AIs and EVs - What 120 Years of Stock Market History Tells Us To Do - BTI Weekly
Jul 31, 2023 12:01 am
This Week in Stock Market History
“Why are memories so short? Why do such speculative crazes seem so isolated from the lessons of history? I have no apt answer to offer, but I am convinced that Bernard Baruch was correct in suggesting that a study of these events can help equip investors for survival.”
― Burton Malkiel, author A Random Walk Down Wall Street
This week in 1903, Ford Motor Company sold its first ever car - a Model A for $850 ($29,000 in today's dollars).
The car was a hit, and would lead to more than $37,000 ($1.2 million today) in profits for Ford that year.
Lesson from History:
For any investor today owning EV stocks, a review of the birth of the US auto industry and particularly its history with investors, is a must read.
With hindsight of course, Ford's company seems like it was destined for success. But that was hardly the case.
This sale of the first Model A reportedly came when Ford was down to just $200 in the bank. By late July 1903, Ford was perhaps just weeks away from seeing his third failure in the auto manufacturing business in 3 years.
What you may not know is that Ford Motor Company was Henry Ford's third attempt at a car company. The Detroit Automobile Company (which was shut in 1901), and the Henry Ford Company (which Henry Ford left in 1902) had both left investors with tens of millions of dollars in losses in today's dollars by 1902.
Ford was hardly the only one trying to build a business around the promising prospects of the automobile. While the car would change the world as we know it, more than 1,600 automotive companies would go bankrupt trying to compete in the space.
Remind you of today's EV market? With hundreds of EV companies already around, and new ones sprouting up every day, it may be tempting to jump on the bandwagon in a hope to strike it rich.
But if history is any guide, most of these investments will go the way of the Detroit Automobile Company. Invest accordingly.
This week in 2016 saw the final end to one of the darlings of the dot-com bubble, Yahoo.
Yahoo reached a valuation of over $125 billion at the tech bubble peak before seeing its share price crash back to earth by 2001.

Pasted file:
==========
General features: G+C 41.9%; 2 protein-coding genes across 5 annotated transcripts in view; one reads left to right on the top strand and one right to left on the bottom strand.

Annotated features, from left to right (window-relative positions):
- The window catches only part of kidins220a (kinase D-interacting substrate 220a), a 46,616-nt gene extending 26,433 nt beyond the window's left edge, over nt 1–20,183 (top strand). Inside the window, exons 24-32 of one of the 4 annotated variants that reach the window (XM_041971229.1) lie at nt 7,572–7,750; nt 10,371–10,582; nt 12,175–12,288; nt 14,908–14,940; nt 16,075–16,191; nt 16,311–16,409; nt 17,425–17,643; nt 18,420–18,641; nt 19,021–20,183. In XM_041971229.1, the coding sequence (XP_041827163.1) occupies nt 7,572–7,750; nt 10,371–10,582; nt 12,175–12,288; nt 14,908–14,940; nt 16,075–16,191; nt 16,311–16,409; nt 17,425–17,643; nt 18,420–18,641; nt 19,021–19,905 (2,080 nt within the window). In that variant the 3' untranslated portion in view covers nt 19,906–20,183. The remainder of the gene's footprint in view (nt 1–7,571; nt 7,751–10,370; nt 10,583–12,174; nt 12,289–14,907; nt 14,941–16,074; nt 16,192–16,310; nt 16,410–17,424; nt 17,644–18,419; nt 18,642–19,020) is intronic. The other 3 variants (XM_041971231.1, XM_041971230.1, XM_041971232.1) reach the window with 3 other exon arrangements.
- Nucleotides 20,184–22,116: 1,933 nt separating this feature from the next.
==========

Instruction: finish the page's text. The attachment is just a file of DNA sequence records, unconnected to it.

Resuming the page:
Verizon would incorporate the assets of Yahoo with the assets from its purchase of AOL (which it purchased for $4.4 billion in 2015) into a new division called "Oath".
By the end of 2018, Verizon would write down the value of its assets in Oath to just $200 million, effectively admitting the assets of Yahoo were just about worthless.
Lesson from History:
This week we were reminded of the excitement of investing in the early 1900s and early 2000s. But that excitement turned to ruin for many investors. Why is that?
The internet changed the word, the automobile changed the world.
But Yahoo did not, and neither did the Detroit Automobile Company.
How do you invest in these uncertain times? History tells us that keeping broad exposure to the stock market will outperform most individual investors wagering heavily on these individual names making headlines today.
Even if you want to focus on investing in tech, there's so many great options that don't entail risking your future on an individual company.
QQQ is an ETF that follows the NASDAQ -100 index. Microsoft, NVIDIA, and Google make up its top holdings. Want to invest in the future of AI, here's a great choice that will let you capitalize on the rise of AI without risking the house.
DRIV is an ETF by Global X that invests in 75 EV and self-driving companies. If EVs continue to grow and dominate the auto market, investing in this should reward you while also making sure your money isn't stuck in the next Yahoo.
In this post we wrote a few years ago, we look at the details of the rise and fall of Pets.com, another poster child of the tech bubble's insanity.
Today's conventional wisdom says that Pets.com was basically a joke and another example of investor greed. What survives to today seems like there was nothing to the company besides the infamous sock puppet and millions of dollars in money spent on ads.
But is there more to Pets.com than that? In this post, we argue that Pets.com was actually a great idea, one well ahead of its time that nearly led to historic returns for its investors .
What We Are Reading and Watching This Week
This is a recording of a webinar my firm did for clients who wanted more detail on their investment portfolios. We look at the data of how active investors perform, and why index investing have trounced the investing pack.
Speaking of bubbles, the cryptocurrency bubble was one for the record books. This new book looks like a promising insight into the going ons at the epicenter of the bubble.
Curious how you stack up to the average saver in America? Vanguard is out with their annual report.
Charlie Munger and Warren Buffett have said numerous times that their success is not due to making tons of incredibly intelligent decisions, but instead just avoiding big mistakes.
This article does a great job of identifying a few of those big mistakes that investors make.
Our YouTube channel is full of videos on stock market history, how-to videos, product and book reviews, and more!